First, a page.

Year of Mercy


Hello all,

Today, we begin as a universal Church the Year of Mercy.  It is an opportunity for new beginnings, fresh starts, reconciliation with those around us, reaching out in love to those who are most in need, and finding peace through forgiveness in our families, community, and beyond.  Above all, it’s an opportunity for us to remember and experience anew how much God loves us and forgives us, even in our sinfulness and weakness.  God knows our sins, big and small.  Yet he loves us.  He loved us from the beginning of creation and will love us until the end of time.  He is always reaching out in forgiveness and mercy upon mercy.  May we never lose sight of his mercy and then share the same with those around us.

I hope that we as a parish will find new life, continued strength, and an increased openness to God’s Spirit in this year ahead.  I hope our parish and school and the sacraments that we receive will be the furnace of God’s love and mercy which we then go forward and share with the world.  I look forward to sharing with you soon a number of local ways that we will celebrate the Year of Mercy at Saint Timothy’s.

In the meantime, I would like to share with you some of the important ways to take part in this holy year.  The Pope has granted special indulgences attached to this year.  Some of you might pause and say, “I thought we got rid of indulgences some time ago.”  Indulgences are still in the Church.  It was the sale of those indulgences and how people thought of them sometimes that was the problem.  Here is Pope Francis’ description of an indulgence from his “Bull of Indiction” for the Year of Mercy:

Thus God is always ready to forgive, and he never tires of forgiving in ways that are continually new and surprising. Nevertheless, all of us know well the experience of sin. We know that we are called to perfection (cf. Mt 5:48), yet we feel the heavy burden of sin. Though we feel the transforming power of grace, we also feel the effects of sin typical of our fallen state. Despite being forgiven, the conflicting consequences of our sins remain. In the Sacrament of Reconciliation, God forgives our sins, which he truly blots out; and yet sin leaves a negative effect on the way we think and act. But the mercy of God is stronger even than this. It becomes indulgence on the part of the Father who, through the Bride of Christ, his Church, reaches the pardoned sinner and frees him from every residue left by the consequences of sin, enabling him to act with charity, to grow in love rather than to fall back into sin.

— Pope Francis, Misericordiae Vultus, 22.

Basically, God forgives our sins in confession but the consequences of our sins remain.  If we die before overcoming those consequences, we need to be cleansed of our sins in purgatory.  An indulgence allows us to overcome those consequences instantly as an expression of God’s mercy and love.  They can be applied to those who are already dead.  It can be a complicated topic, but, as Pope Francis says, it’s really an expression of God’s grace and love.  He wants us to experience freedom from sin and eternal joy, and He will do anything he can to help us get there.  These should not be seen as “magic”, however.  There are conditions that coincide with them in order to receive them.  To receive a plenary indulgence, one must be in a state of grace, totally detached from all sin, make a sacramental confession within days of the action, receive the Eucharist within days of the action, make a profession of faith, and pray for the intentions of the Holy Father.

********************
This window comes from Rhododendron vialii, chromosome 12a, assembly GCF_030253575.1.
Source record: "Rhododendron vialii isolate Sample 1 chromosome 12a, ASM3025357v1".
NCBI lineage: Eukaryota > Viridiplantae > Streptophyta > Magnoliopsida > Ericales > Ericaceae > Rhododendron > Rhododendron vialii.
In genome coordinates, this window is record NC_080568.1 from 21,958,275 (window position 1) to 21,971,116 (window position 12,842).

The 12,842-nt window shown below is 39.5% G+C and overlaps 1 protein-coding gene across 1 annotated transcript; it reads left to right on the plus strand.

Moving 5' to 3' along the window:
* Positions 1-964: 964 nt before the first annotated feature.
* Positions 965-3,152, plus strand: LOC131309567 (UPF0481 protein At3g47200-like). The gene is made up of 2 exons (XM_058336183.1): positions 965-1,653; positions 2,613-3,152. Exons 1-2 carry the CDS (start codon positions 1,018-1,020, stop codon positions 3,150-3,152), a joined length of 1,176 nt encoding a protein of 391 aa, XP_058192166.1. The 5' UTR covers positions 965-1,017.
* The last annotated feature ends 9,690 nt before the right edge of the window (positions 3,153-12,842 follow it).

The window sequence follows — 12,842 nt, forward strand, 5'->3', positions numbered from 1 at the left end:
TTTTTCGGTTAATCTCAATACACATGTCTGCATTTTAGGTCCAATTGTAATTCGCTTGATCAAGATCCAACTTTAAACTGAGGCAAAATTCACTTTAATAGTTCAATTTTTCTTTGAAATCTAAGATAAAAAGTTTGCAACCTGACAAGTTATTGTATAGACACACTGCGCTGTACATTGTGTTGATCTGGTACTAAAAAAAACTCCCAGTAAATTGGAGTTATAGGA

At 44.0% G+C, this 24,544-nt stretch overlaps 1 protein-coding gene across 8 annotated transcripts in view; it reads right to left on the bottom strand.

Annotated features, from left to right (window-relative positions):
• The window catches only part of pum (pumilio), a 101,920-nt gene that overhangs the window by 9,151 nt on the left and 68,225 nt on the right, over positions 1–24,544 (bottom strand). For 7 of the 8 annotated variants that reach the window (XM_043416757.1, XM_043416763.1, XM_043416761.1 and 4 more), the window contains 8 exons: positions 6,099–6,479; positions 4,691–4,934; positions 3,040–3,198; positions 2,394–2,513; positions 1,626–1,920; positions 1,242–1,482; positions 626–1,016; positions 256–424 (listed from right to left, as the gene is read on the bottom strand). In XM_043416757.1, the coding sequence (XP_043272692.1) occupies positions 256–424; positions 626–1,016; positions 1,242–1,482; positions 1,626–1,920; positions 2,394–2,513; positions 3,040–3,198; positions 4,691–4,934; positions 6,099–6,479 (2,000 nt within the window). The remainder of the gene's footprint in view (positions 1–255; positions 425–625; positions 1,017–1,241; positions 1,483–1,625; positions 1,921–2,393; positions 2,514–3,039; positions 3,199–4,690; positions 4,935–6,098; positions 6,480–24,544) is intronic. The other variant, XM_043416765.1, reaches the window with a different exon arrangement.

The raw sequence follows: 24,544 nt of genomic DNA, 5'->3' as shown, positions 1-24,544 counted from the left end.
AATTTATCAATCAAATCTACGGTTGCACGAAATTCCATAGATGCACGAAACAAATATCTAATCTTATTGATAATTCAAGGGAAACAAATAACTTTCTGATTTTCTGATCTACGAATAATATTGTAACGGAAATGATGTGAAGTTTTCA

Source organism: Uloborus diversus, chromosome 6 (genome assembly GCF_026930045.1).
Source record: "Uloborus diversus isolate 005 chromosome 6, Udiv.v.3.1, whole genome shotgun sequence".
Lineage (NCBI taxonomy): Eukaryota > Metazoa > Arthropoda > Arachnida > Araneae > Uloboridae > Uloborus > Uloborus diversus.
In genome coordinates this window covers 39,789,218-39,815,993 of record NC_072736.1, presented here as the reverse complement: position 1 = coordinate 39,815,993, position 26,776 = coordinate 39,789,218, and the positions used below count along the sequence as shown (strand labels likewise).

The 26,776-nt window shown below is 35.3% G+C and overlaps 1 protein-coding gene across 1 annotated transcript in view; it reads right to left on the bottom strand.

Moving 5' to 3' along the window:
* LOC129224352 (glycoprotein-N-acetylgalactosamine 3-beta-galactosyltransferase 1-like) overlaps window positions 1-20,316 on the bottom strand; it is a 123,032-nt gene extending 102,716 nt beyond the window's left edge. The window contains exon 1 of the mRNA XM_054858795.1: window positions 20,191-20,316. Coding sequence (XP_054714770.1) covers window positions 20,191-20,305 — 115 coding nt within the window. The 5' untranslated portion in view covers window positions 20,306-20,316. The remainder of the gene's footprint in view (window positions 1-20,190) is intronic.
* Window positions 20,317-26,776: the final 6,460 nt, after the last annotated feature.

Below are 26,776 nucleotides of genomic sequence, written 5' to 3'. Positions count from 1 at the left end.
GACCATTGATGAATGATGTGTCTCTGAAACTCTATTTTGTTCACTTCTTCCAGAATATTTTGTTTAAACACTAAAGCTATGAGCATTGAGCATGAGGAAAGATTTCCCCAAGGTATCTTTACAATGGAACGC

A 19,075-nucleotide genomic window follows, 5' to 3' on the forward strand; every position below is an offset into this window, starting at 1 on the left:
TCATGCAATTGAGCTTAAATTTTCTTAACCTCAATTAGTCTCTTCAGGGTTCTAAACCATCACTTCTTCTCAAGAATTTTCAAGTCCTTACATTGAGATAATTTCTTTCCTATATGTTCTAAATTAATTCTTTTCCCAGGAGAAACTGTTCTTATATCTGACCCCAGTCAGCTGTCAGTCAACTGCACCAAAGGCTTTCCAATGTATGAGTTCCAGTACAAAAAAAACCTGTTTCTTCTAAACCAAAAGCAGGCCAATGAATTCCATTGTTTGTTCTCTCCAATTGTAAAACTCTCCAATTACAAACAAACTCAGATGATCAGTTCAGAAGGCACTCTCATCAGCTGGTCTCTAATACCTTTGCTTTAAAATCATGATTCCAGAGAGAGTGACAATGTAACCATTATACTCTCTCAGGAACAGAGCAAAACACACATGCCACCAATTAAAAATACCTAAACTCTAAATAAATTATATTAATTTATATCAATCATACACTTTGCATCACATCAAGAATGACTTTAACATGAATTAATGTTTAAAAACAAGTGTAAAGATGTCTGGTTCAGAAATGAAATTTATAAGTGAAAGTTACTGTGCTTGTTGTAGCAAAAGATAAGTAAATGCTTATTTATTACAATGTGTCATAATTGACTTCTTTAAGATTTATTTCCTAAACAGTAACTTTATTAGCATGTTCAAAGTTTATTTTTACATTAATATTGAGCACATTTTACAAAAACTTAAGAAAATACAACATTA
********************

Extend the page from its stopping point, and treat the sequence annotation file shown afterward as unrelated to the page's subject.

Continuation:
How do you receive the plenary indulgence for the Jubilee year?  Here are the two main ways that Pope Francis has outlined:

  • A pilgrimage to a designated shrine for the Year of Mercy.  In our Archdiocese, this will be the Cathedral in Saint Paul or the Basilica in Minneapolis.  The Holy Doors at each location will open this Sunday.  For the home-bound and sick, Pope Francis has said, ” Living with faith and joyful hope this moment of trial, receiving communion or attending Holy Mass and community prayer, even through the various means of communication, will be for them the means of obtaining the Jubilee Indulgence.”
  • Every time that we practice a spiritual or corporal work of mercy.

Here are some additional resources for the Year of Mercy:

  • The Archdiocese has a helpful guide for suggestions on works of mercy to do during each week of the first twelve weeks of the Year of Mercy.
  • Here is Pope Francis’ prayer for the Year of Mercy.  Perhaps we could add it to our morning or evening prayers.
  • Here is the official website for the Archdiocese’s Year of Mercy information and content.
  • If you want some heavier, but wonderful and profound, reading and reflection, here is Pope Francis’ full “Bull of Indiction” for the Year of Mercy where he discusses mercy more extensively.

Again, I hope this year of mercy is a great time of renewal, love, and joy in your life and in our parish’s life.  I look forward to sharing more about some new initiatives coming soon in our parish.  May we all experience God’s mercy and love anew and share it with others.

Father Meyer


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